As today is the final day of National Nutrition Month, I'm highlighting the concept of using "Non-Food Rewards" as a reward for reaching health or wellness goals or milestones. This simple practice moves the focus away from food and specifically away from classifying food even subconsciously as "good" or "bad". Meanwhile, you will foster the experience of celebration and comfort through other means aside from food. Does this resonate with you? Do you often feel "guilty" about your eating? Do you feel that you "do really well" while at work with your eating and then have no "willpower" when all of your favorite foods are in front of you at the restaurant, party, or pantry? If this is you, don't stress or judge yourself, but instead, do consider taking this small step of using non-food rewards to pamper or treat yourself.
What might this look like in practice?
When you reach your goal weight, treat yourself to a foot massage or a new piece of jewelry or a wardrobe staple you've been wanting. Or, when you meet your goal of sticking to an exercise routine, splurge on a new pair of shoes or fitness tracker, rather than naming your prize as your "cheat meal" (a term that leaves most dietitians cringing). By treating yourself in ways other than the pizza outing or ice cream sundae night, you are developing healthy coping tools and outlets to manage your emotions outside of food.
So what's the big deal?
Why shouldn't you reward yourself with food? For individuals who have struggled with weight management or yo-yo dieting, working on "normalizing your relationship" with food can be a powerful strategy to stop the cycle of dieting for good, ultimately adopting a more intuitive way of eating where all foods fit. This concept is especially pertinent for individuals with a history of dieting or with weight-related goals who have not received doctor's orders to follow a therapeutic diet for the treatment of disease. So start examining how you think about and talk about food. If you follow a restrictive way of eating that doesn't allow you to eat foods that you enjoy (in appropriate portions), for many people, that places the "off-limits" food on a pedestal and gives it more power, making it most coveted.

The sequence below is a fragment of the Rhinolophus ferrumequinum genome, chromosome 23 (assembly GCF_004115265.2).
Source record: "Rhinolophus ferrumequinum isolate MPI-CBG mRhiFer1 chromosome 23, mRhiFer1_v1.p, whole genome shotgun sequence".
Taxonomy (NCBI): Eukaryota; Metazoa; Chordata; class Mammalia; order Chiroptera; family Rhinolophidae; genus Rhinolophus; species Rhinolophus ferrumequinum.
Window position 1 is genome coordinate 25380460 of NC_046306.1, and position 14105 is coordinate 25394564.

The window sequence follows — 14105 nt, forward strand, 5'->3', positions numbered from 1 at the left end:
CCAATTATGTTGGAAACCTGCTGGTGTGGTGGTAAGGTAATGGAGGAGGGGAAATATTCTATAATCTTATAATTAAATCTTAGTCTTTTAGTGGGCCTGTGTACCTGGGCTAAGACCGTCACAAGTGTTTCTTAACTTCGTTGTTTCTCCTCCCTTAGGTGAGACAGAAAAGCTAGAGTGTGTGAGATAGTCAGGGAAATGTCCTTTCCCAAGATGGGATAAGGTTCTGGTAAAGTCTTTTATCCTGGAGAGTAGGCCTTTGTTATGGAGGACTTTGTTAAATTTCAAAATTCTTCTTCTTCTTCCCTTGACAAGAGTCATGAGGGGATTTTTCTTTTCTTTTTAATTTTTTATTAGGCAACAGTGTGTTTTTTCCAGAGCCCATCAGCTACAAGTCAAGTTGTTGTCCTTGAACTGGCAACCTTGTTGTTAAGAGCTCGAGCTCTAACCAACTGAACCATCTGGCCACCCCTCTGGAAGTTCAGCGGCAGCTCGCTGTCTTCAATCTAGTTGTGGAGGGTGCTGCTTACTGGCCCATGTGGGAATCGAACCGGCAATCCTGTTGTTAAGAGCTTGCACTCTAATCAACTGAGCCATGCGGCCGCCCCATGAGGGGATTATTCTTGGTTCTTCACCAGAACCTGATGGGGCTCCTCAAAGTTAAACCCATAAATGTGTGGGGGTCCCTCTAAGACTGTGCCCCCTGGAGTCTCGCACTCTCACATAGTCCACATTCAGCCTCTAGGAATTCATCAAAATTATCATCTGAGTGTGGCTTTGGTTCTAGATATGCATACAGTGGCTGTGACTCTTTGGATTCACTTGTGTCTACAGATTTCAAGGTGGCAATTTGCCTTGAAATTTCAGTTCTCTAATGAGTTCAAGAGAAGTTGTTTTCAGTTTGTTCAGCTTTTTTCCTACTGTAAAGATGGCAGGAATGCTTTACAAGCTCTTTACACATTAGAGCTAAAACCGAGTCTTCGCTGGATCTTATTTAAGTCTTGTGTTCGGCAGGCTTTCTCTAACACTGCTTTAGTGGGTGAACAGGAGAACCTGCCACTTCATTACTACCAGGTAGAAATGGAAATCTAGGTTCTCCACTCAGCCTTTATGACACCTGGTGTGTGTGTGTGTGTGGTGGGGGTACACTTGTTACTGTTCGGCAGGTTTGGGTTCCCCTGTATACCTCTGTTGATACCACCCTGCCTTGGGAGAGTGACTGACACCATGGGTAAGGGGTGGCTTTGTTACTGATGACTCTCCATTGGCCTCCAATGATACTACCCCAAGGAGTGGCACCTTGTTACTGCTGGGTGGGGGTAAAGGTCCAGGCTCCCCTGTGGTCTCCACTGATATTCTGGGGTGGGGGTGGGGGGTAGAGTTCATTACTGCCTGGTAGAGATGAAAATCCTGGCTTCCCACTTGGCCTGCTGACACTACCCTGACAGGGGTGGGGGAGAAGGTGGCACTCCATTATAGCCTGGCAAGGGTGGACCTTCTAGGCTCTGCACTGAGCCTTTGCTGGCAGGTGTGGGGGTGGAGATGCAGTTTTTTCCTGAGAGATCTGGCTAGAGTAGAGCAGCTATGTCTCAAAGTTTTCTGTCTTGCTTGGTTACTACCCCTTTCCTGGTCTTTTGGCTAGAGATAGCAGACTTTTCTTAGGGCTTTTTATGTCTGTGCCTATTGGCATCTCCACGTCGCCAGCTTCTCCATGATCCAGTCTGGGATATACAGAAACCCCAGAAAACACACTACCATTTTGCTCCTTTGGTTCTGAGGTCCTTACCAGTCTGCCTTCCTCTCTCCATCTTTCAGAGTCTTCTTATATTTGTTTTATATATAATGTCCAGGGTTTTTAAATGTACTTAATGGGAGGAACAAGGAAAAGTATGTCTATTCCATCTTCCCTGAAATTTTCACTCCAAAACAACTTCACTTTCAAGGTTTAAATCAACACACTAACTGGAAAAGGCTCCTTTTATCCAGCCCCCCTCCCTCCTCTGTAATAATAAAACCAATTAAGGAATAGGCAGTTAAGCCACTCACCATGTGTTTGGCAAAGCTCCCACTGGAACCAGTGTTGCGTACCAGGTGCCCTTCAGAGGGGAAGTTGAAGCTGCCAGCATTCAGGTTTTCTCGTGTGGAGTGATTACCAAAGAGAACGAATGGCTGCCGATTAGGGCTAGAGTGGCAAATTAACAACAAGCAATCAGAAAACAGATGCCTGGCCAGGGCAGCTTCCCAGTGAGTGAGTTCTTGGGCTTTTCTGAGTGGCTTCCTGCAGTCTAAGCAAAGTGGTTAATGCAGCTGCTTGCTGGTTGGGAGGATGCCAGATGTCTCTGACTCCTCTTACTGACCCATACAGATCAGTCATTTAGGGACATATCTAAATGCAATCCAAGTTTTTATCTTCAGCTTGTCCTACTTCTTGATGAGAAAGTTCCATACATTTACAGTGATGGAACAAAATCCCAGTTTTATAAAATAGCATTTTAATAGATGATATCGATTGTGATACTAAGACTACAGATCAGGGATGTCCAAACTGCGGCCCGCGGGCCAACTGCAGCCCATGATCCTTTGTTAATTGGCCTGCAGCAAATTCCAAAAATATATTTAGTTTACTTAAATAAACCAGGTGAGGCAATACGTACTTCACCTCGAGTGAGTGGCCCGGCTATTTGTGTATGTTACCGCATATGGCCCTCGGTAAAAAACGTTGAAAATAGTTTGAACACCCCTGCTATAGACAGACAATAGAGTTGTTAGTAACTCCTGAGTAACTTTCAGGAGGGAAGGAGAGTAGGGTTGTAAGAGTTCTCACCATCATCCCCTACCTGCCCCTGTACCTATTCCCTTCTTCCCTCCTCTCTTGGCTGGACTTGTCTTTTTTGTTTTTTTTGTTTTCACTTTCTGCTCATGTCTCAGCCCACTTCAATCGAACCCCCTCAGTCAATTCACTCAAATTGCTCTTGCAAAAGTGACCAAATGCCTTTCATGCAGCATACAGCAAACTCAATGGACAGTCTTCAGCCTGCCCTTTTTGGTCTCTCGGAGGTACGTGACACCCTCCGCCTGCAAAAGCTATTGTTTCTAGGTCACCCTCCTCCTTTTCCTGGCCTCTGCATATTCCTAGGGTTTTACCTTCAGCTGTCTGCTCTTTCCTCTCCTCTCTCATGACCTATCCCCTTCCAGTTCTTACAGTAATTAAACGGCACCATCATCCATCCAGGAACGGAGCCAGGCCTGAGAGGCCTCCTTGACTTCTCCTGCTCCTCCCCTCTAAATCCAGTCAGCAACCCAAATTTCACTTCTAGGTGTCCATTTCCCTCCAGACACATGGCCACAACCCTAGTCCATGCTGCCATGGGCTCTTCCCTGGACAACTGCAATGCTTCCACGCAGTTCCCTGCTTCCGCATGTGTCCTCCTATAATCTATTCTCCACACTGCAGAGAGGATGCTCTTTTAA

Can I use this with my kids?
Finally, this is an important concept for parents of young children to consider as well, as they lay the foundation for their children's relationship with food. If you have a complicated relationship with food, you'll likely want to break that cycle for your children. If you are constantly rewarding the cookie for after-meal time or for good behavior, it sends the message that the cookie is superior to the rest of the meal or has some inherent value. Instead, try including it in appropriate portions at meal times on a more regular basis and this exposure makes it less alluring. You can instead make the treat or reward an extra book at bedtime, a special play date, or an outing of their choosing, etc.
By ALLOWING ourselves to eat all foods that we enjoy, while also largely emphasizing healthful foods that energize our bodies in amounts appropriate for our needs, we can stop struggling with the cycle of restricting and overindulging or binging.
What ways do you reward yourself outside of food? If you'd like some help, you can work with your health advisor on developing non-food rewards for your goals. Or, if you need assistance incorporating all of your favorite foods while keeping health goals in mind, our team of Registered Dietitians can help! Remember, food is meant to be enjoyable and nourishing both emotionally and physically.
When you get the inside right, the outside tends to follow.
Click HERE to learn more about the Wellview services available to you. We can’t wait to work with you!
– Keeley Mezzancello, MS, RD, LDN, CHWC
Health Advisor, Registered Dietitian | Email Keeley